Strengthening participatory practice with children and young people affected by sexual violence
Our team is based at the International Centre: researching child sexual exploitation, violence and trafficking at the University of Bedfordshire in the UK.
Professor Jenny Pearce, OBE
Professor of Young People and Public Policy
Bio: Jenny Pearce is Professor of Young People and Public Policy, University of Bedfordshire, which was awarded the Queens Anniversary Prize for research on child sexual exploitation influencing safeguarding in 2013. She was Founder and director of the International centre researching child sexual exploitation, violence and trafficking (2006 to 2016) and continues to work on research and teaching projects associated with the centre. She is a Visiting Professor at Goldsmiths College, University of London and International Senior Research Fellow with the UNESCO Child and Family Research Centre, NUI Galway, Ireland. Jenny is Independent Scrutineer/ Chair of the Local Safeguarding Children Partnerships: London Boroughs of Hammersmith and Fulham, Royal Borough of Kensington and Chelsea and Westminster. She is leading a University Network Challenging Sexual Violence Against Children. She is on the Advisory Group for The Association of Safeguarding Partners (TASP) and continues to advise and work with case reviews and workforce development activities in child protection, social and youth work practice. Her research and consultancy focuses on preventing sexual violence against children and she works with a range of national and international agencies towards this aim.
Dr Helen Beckett
Director of the International Centre: researching child sexual exploitation, violence and trafficking
Bio: I am an action-oriented researcher, with particular expertise in the fields of child sexual exploitation (CSE) and other forms of sexual violence in youth. I have a particular interest in exploring ethical means of researching sensitive issues and facilitating the meaningful engagement of marginalised children and young people in research. I am committed to developing links between research and policy and practice discourse and, as such, regularly present on my subject of expertise and undertake media work around this. I represent the University on a number of different advisory bodies and policy forums and lead on a number of different knowledge transfer projects within the International Centre. I also lead our Masters module and short-courses on CSE and other forms of sexual violence. I joined the University of Bedfordshire in September 2011. I became Deputy Director of the International Centre in May 2013 and Joint Director in June 2015. Prior to coming to the University, I worked in the fields of research and policy across the academic, statutory and voluntary sectors in Northern Ireland for fifteen years. Other areas of research expertise developed during his time include the experiences of looked after children and young people, youth homelessness and other forms of social marginalisation experienced by youth.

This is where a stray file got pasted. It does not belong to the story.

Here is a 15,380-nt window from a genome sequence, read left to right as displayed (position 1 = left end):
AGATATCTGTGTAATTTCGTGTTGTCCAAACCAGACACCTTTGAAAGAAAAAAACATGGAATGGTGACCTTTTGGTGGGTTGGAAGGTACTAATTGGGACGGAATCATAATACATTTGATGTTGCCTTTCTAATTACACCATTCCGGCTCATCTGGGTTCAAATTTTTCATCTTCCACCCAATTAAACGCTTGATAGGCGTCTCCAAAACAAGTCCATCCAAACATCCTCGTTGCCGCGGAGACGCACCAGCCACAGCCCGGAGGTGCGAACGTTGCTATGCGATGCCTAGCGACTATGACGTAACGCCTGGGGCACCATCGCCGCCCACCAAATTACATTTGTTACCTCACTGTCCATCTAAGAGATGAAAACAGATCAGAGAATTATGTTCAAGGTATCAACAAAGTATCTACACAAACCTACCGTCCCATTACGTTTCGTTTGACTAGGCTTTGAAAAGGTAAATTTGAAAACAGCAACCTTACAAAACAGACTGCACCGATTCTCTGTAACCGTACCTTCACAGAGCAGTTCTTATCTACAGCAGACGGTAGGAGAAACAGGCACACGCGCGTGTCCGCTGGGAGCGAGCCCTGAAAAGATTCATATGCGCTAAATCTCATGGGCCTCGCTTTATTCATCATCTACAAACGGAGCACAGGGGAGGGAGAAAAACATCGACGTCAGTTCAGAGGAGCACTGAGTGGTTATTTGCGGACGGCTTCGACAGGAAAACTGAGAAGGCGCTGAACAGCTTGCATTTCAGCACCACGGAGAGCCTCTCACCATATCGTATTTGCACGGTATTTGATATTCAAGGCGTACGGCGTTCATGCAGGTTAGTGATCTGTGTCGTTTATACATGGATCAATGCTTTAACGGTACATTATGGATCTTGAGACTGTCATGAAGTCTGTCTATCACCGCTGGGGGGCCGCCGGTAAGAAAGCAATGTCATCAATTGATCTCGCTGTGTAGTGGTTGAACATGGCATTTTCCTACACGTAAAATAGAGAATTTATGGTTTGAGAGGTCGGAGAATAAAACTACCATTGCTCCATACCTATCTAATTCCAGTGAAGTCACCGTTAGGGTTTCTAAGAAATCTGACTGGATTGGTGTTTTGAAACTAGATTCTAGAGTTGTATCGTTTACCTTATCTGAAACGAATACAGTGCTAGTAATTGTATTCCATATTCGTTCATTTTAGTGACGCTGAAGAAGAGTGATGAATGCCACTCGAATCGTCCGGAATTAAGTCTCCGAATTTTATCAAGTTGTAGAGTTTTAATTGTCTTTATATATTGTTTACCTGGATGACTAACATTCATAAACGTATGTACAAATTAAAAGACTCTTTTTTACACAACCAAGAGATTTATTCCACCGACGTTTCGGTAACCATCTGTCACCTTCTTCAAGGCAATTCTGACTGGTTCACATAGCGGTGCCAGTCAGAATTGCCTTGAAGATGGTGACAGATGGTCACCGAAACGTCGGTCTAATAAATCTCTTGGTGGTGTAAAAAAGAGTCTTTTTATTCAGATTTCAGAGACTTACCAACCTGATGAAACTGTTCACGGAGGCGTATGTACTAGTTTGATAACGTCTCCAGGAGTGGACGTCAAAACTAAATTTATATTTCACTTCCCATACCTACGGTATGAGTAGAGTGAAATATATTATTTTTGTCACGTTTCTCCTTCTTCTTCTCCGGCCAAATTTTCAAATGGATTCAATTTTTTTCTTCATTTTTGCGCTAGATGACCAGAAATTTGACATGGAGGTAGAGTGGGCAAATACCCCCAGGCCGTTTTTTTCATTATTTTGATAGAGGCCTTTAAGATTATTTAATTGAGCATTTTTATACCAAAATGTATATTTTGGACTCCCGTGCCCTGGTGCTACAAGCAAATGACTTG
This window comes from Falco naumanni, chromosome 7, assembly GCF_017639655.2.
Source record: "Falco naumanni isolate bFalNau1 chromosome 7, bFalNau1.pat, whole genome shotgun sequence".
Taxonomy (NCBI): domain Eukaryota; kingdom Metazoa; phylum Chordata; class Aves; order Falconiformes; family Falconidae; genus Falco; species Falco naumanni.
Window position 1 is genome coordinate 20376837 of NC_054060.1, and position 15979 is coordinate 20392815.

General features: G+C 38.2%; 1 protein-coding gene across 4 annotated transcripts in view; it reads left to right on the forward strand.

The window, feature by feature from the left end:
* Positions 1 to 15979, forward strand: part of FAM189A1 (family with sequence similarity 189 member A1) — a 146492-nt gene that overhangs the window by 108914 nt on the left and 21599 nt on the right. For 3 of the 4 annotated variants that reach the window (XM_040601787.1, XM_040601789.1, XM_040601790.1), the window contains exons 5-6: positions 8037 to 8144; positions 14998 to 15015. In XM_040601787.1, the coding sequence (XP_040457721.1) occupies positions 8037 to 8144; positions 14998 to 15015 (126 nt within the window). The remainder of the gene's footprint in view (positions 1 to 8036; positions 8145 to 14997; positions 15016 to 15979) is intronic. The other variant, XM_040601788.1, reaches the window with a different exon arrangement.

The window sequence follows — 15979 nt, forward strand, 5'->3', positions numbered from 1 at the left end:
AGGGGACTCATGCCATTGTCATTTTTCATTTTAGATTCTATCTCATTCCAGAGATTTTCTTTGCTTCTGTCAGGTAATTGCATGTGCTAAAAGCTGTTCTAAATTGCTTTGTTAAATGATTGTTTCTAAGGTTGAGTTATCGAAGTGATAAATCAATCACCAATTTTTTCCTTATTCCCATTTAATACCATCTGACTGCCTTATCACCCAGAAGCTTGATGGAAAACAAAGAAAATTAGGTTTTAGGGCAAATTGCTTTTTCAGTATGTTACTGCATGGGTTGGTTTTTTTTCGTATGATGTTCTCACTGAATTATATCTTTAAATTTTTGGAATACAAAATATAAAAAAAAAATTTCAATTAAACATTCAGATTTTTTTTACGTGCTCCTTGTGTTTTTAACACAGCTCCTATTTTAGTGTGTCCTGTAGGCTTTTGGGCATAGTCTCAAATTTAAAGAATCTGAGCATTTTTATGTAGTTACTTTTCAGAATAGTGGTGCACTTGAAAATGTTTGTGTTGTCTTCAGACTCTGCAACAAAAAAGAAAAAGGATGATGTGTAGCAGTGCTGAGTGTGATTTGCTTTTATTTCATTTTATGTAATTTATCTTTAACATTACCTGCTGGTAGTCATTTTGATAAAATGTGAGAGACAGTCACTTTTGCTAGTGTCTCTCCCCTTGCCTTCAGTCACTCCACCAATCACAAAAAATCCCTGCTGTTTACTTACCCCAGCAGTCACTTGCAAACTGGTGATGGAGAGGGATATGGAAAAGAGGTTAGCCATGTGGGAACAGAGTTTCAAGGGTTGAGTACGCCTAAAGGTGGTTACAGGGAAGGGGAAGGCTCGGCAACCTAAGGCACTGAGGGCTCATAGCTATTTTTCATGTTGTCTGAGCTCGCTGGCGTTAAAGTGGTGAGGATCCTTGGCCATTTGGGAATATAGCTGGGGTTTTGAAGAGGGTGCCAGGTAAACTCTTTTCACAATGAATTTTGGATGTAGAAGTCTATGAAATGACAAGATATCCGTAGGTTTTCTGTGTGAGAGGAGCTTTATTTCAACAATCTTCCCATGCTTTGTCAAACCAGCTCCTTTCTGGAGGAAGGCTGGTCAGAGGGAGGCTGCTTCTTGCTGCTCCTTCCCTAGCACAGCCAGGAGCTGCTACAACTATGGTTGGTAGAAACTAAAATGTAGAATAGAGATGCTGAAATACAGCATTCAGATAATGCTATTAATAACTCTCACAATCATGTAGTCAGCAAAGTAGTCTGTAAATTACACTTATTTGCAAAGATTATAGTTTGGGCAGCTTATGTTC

Senior Research Fellow
Bio: I am a Senior Research Fellow based within the International Centre: Researching child sexual exploitation, violence and trafficking at the University of Bedfordshire. I have been working in the fields of child rights and child protection for the last 14 years based within the UK charity sector, the international development field and academia. Over the last decade my research has focussed on understanding and improving responses to children and young people affected by various forms of sexual violence. I established an international network on the recovery and reintegration of children affected by child sexual exploitation and trafficking in 2010, which subsequently led to the development of the RISE Learning Network, now led by the organisation Family for Every Child. I have carried out fieldwork in the USA, India, Cambodia, Albania, Moldova and Serbia exploring responses to young people affected by sexual violence. I have undertaken consultancies for INGOs including ECPAT International and World Vision Cambodia.
Dr Camille Warrington
Young People's Participation Development Officer